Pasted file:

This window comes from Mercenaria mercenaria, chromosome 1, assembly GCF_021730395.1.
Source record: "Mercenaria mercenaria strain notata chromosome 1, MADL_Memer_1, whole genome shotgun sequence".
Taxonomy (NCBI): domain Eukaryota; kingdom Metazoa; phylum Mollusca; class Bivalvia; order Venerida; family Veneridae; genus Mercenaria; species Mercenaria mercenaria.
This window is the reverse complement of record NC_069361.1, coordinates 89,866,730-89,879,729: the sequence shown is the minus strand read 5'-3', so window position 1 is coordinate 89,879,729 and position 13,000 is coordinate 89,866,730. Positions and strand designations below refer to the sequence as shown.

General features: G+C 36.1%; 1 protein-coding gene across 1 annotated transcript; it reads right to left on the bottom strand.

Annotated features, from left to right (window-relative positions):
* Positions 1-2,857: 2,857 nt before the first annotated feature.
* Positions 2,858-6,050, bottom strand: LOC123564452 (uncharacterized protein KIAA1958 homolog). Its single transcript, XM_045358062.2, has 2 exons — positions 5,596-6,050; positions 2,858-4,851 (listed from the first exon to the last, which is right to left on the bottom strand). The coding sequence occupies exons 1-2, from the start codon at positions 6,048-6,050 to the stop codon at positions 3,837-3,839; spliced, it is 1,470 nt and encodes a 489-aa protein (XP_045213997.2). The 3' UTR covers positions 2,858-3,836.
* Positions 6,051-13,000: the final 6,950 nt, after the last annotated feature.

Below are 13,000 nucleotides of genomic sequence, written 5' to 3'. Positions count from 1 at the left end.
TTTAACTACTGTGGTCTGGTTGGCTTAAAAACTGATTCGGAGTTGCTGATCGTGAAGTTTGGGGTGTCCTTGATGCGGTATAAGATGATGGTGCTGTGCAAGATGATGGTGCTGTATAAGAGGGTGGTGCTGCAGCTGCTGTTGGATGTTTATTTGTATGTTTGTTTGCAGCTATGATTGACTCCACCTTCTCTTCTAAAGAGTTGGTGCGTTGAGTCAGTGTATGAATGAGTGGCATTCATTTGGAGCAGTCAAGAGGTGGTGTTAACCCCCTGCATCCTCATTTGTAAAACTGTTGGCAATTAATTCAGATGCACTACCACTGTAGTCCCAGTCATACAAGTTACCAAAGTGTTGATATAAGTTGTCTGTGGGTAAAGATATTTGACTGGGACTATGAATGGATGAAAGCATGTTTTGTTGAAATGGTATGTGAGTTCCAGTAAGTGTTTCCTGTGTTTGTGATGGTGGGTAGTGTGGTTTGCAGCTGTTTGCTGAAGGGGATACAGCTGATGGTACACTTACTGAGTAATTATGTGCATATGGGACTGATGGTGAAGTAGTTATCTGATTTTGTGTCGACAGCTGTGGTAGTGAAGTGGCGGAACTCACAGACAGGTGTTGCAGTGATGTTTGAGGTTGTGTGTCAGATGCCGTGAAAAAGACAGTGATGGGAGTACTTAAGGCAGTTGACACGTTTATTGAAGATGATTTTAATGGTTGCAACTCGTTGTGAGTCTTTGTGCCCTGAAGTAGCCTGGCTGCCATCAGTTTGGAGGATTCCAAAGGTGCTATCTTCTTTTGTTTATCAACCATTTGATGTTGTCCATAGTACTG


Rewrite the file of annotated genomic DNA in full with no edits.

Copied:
This window comes from Mercenaria mercenaria, chromosome 1, assembly GCF_021730395.1.
Source record: "Mercenaria mercenaria strain notata chromosome 1, MADL_Memer_1, whole genome shotgun sequence".
Taxonomy (NCBI): domain Eukaryota; kingdom Metazoa; phylum Mollusca; class Bivalvia; order Venerida; family Veneridae; genus Mercenaria; species Mercenaria mercenaria.
This window is the reverse complement of record NC_069361.1, coordinates 89,866,730-89,879,729: the sequence shown is the minus strand read 5'-3', so window position 1 is coordinate 89,879,729 and position 13,000 is coordinate 89,866,730. Positions and strand designations below refer to the sequence as shown.

General features: G+C 36.1%; 1 protein-coding gene across 1 annotated transcript; it reads right to left on the bottom strand.

Annotated features, from left to right (window-relative positions):
* Positions 1-2,857: 2,857 nt before the first annotated feature.
* Positions 2,858-6,050, bottom strand: LOC123564452 (uncharacterized protein KIAA1958 homolog). Its single transcript, XM_045358062.2, has 2 exons — positions 5,596-6,050; positions 2,858-4,851 (listed from the first exon to the last, which is right to left on the bottom strand). The coding sequence occupies exons 1-2, from the start codon at positions 6,048-6,050 to the stop codon at positions 3,837-3,839; spliced, it is 1,470 nt and encodes a 489-aa protein (XP_045213997.2). The 3' UTR covers positions 2,858-3,836.
* Positions 6,051-13,000: the final 6,950 nt, after the last annotated feature.

Below are 13,000 nucleotides of genomic sequence, written 5' to 3'. Positions count from 1 at the left end.
TTTAACTACTGTGGTCTGGTTGGCTTAAAAACTGATTCGGAGTTGCTGATCGTGAAGTTTGGGGTGTCCTTGATGCGGTATAAGATGATGGTGCTGTGCAAGATGATGGTGCTGTATAAGAGGGTGGTGCTGCAGCTGCTGTTGGATGTTTATTTGTATGTTTGTTTGCAGCTATGATTGACTCCACCTTCTCTTCTAAAGAGTTGGTGCGTTGAGTCAGTGTATGAATGAGTGGCATTCATTTGGAGCAGTCAAGAGGTGGTGTTAACCCCCTGCATCCTCATTTGTAAAACTGTTGGCAATTAATTCAGATGCACTACCACTGTAGTCCCAGTCATACAAGTTACCAAAGTGTTGATATAAGTTGTCTGTGGGTAAAGATATTTGACTGGGACTATGAATGGATGAAAGCATGTTTTGTTGAAATGGTATGTGAGTTCCAGTAAGTGTTTCCTGTGTTTGTGATGGTGGGTAGTGTGGTTTGCAGCTGTTTGCTGAAGGGGATACAGCTGATGGTACACTTACTGAGTAATTATGTGCATATGGGACTGATGGTGAAGTAGTTATCTGATTTTGTGTCGACAGCTGTGGTAGTGAAGTGGCGGAACTCACAGACAGGTGTTGCAGTGATGTTTGAGGTTGTGTGTCAGATGCCGTGAAAAAGACAGTGATGGGAGTACTTAAGGCAGTTGACACGTTTATTGAAGATGATTTTAATGGTTGCAACTCGTTGTGAGTCTTTGTGCCCTGAAGTAGCCTGGCTGCCATCAGTTTGGAGGATTCCAAAGGTGCTATCTTCTTTTGTTTATCAACCATTTGATGTTGTCCATAGTACTG